Movies that are slightly off.
City of the Living Dead
And the dead shall rise and walk the earth!
City of the Living Dead (Italian: Paura nella città dei morti viventi, also known as The Gates of Hell) is a 1980 Italian horror film directed by Lucio Fulci. It is the first installment of the unofficial Gates of Hell trilogy which also includes The Beyond and The House by the Cemetery. Fulci makes an uncredited cameo appearance as Dr. Joe Thompson in the film.
This was my introduction to Italian horror films which spiraled out of control into an obsessed frenzy after one watch. I remember renting this (as Gates of Hell) when I was still a teenager. I watched the tape, stopped it after the credits, picked up my jaw, rewound the tape and watched it again. I then walked a couple blocks to my friends house, invited her to my house where we could watch it together. In a single rental day span, I watched this movie three times.
While the notorious regurgitation scene (complete with an appearance by horror director Michele Soavi) in the cemetery BLEW MY MIND, I was hooked at the very beginning. Seeing a priest commit suicide while…
Extract from HAMLET by William Shakespeare:
Is she to be buried in Christian burial that
wilfully seeks her own salvation?
I tell thee she is: and therefore make her grave
straight: the crowner hath sat on her, and finds it
How can that be, unless she drowned herself in her
It must be "se offendendo"; it cannot be else. For
here lies the point: if I drown myself wittingly,
it argues an act: and an act hath three branches: it
is, to act, to do, to perform: argal, she drowned
Extract from CITY OF THE LIVING DEAD by Lucio Fulci:
I saw a porno flick once, where this guy got so
carried away, he humped himself to death.
Too much of a good thing.
Yeah, but what a way to go.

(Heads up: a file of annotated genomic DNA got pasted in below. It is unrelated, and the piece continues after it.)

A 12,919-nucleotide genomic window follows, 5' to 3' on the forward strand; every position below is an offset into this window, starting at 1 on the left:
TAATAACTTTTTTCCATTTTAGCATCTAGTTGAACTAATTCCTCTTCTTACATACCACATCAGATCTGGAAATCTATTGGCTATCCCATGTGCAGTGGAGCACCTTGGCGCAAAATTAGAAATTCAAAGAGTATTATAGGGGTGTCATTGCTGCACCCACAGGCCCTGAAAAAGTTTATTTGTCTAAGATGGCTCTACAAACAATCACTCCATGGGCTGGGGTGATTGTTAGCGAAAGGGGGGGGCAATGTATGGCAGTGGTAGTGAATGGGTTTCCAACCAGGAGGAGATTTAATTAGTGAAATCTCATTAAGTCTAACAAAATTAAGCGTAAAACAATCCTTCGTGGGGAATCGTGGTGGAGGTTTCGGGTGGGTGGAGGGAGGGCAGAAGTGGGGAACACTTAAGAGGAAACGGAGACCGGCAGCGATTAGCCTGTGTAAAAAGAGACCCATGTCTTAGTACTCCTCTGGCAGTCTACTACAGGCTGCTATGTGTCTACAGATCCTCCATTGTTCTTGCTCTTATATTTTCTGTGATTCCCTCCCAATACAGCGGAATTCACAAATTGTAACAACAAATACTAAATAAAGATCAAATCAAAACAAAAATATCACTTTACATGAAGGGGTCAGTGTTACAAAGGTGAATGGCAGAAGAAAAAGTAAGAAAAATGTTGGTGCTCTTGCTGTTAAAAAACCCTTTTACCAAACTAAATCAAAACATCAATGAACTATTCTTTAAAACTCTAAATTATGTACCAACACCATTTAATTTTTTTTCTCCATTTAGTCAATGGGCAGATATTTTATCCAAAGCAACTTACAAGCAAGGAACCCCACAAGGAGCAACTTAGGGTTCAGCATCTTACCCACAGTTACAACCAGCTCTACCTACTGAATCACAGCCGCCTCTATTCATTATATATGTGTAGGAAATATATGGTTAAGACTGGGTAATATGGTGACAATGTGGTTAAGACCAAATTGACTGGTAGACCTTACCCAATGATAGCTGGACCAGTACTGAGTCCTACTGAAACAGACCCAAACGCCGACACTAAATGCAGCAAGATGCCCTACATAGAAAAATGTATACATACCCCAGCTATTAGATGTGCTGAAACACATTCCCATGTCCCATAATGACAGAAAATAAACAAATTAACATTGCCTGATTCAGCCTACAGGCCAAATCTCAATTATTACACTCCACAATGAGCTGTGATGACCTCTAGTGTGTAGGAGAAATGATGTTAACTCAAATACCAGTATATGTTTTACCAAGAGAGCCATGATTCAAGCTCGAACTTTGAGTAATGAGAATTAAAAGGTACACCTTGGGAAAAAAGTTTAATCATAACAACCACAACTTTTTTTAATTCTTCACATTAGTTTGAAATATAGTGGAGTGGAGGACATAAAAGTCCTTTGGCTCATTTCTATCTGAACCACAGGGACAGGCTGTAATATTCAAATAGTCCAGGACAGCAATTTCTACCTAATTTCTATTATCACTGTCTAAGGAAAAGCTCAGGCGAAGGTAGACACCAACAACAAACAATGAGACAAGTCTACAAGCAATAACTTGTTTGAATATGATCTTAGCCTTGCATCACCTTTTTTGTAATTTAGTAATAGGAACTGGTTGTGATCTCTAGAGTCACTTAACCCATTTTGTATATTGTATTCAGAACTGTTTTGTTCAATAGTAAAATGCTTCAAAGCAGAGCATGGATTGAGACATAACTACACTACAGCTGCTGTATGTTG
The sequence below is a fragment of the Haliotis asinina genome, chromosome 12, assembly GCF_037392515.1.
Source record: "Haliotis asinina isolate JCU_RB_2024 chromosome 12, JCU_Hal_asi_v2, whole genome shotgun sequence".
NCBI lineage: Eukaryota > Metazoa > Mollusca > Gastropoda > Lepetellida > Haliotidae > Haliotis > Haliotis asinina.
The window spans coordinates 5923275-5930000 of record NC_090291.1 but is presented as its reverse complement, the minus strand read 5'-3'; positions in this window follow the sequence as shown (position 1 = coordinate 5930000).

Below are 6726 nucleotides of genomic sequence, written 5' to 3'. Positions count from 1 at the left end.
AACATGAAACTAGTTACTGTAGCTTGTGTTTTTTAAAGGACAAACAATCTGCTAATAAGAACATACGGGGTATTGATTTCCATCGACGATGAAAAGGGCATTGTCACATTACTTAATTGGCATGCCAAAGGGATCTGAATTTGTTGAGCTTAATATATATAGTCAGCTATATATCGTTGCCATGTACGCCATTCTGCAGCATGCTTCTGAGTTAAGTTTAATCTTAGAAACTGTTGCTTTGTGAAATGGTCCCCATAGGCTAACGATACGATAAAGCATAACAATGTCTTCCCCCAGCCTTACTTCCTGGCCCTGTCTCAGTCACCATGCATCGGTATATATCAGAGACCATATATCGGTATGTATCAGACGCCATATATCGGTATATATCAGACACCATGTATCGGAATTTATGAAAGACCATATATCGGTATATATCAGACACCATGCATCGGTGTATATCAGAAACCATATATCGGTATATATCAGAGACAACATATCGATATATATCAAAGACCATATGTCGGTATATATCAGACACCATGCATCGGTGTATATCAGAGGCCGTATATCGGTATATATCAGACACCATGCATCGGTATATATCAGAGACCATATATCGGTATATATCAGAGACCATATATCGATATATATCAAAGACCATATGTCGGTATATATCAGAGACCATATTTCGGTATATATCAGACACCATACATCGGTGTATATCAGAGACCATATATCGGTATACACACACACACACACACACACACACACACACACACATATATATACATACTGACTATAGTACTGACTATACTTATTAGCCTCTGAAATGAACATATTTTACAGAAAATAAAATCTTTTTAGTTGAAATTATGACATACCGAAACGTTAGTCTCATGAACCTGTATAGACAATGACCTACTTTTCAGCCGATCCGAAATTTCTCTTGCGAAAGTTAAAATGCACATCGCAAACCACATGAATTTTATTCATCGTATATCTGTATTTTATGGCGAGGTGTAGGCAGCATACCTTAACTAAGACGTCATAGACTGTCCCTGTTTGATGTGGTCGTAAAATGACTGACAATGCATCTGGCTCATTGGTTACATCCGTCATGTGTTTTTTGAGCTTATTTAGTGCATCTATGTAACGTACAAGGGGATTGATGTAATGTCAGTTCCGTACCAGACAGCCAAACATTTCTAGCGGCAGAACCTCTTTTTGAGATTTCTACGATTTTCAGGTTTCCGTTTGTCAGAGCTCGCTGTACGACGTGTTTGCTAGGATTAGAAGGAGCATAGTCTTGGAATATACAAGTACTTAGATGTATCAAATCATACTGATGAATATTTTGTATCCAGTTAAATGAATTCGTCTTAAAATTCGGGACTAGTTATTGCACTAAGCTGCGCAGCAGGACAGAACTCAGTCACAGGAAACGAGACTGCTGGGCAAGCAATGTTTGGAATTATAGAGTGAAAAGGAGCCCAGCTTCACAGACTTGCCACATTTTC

I've said it before and I'll say it again, City of the Living Dead may not be Lucio Fulci's finest horror film, but it can probably be considered one of the single most important horror films of my life. Everything changed after the first time I watched it and the rest is history.
*Watched on Arrow blu, which has a few different commentary tracks worth checking out.
Sixty in September: 1/60.
Holy god. My skin has crawled off me and into another dimension. I've seen The Beyond and House by the Cemetery and Zombi 2, and, lord, if nothing could have prepared me for this one.
Unease with The Cat o' Nine Tails, but I'm somewhere else entirely now. I've shuddered and grimaced with it and caught myself mumbling revulsions to myself out loud and rolling around. The face of zombie Emily! The crying blood and intestinal vomit!
Fabio Frizzi. My brain is reeling. Fulci. He gains more and more power over my imagination. It's tremendous. I scarcely know what to say.
Words will come. But this is the thing I'm looking for. It's startling to know something so bizarre and wonderful can possibly have existed -- can exist. I'm in some kind of sick and terrible love.
My first time seeing this horror classic. As I occasionally do on films that have a lot to dissect on a first viewing I will just list a few thoughts.
-There is so much great style on display here right off the bat. That opening with the wind ripping smoke and leaves though the graveyard intercut with the seance is terrific. The shots of the priest hanging himself and the closeup on Catronia MacColl's eye--fantastic!